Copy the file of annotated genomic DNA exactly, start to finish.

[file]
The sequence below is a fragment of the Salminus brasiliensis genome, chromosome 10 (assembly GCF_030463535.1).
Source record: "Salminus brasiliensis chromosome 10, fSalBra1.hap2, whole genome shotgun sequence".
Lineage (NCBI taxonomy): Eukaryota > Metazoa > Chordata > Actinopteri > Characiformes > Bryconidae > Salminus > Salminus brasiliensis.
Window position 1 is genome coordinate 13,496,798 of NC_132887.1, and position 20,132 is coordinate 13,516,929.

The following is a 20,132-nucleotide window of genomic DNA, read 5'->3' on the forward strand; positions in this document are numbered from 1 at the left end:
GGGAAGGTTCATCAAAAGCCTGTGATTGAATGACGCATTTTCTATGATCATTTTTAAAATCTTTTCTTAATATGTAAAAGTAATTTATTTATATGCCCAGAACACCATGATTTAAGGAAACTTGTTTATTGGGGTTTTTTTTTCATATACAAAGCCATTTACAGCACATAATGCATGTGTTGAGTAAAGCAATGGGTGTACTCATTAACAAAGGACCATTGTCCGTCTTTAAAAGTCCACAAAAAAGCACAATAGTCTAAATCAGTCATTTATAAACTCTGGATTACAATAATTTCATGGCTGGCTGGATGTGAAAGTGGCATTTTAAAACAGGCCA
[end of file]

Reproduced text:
The sequence below is a fragment of the Salminus brasiliensis genome, chromosome 10 (assembly GCF_030463535.1).
Source record: "Salminus brasiliensis chromosome 10, fSalBra1.hap2, whole genome shotgun sequence".
Lineage (NCBI taxonomy): Eukaryota > Metazoa > Chordata > Actinopteri > Characiformes > Bryconidae > Salminus > Salminus brasiliensis.
Window position 1 is genome coordinate 13,496,798 of NC_132887.1, and position 20,132 is coordinate 13,516,929.

The following is a 20,132-nucleotide window of genomic DNA, read 5'->3' on the forward strand; positions in this document are numbered from 1 at the left end:
GGGAAGGTTCATCAAAAGCCTGTGATTGAATGACGCATTTTCTATGATCATTTTTAAAATCTTTTCTTAATATGTAAAAGTAATTTATTTATATGCCCAGAACACCATGATTTAAGGAAACTTGTTTATTGGGGTTTTTTTTTCATATACAAAGCCATTTACAGCACATAATGCATGTGTTGAGTAAAGCAATGGGTGTACTCATTAACAAAGGACCATTGTCCGTCTTTAAAAGTCCACAAAAAAGCACAATAGTCTAAATCAGTCATTTATAAACTCTGGATTACAATAATTTCATGGCTGGCTGGATGTGAAAGTGGCATTTTAAAACAGGCCA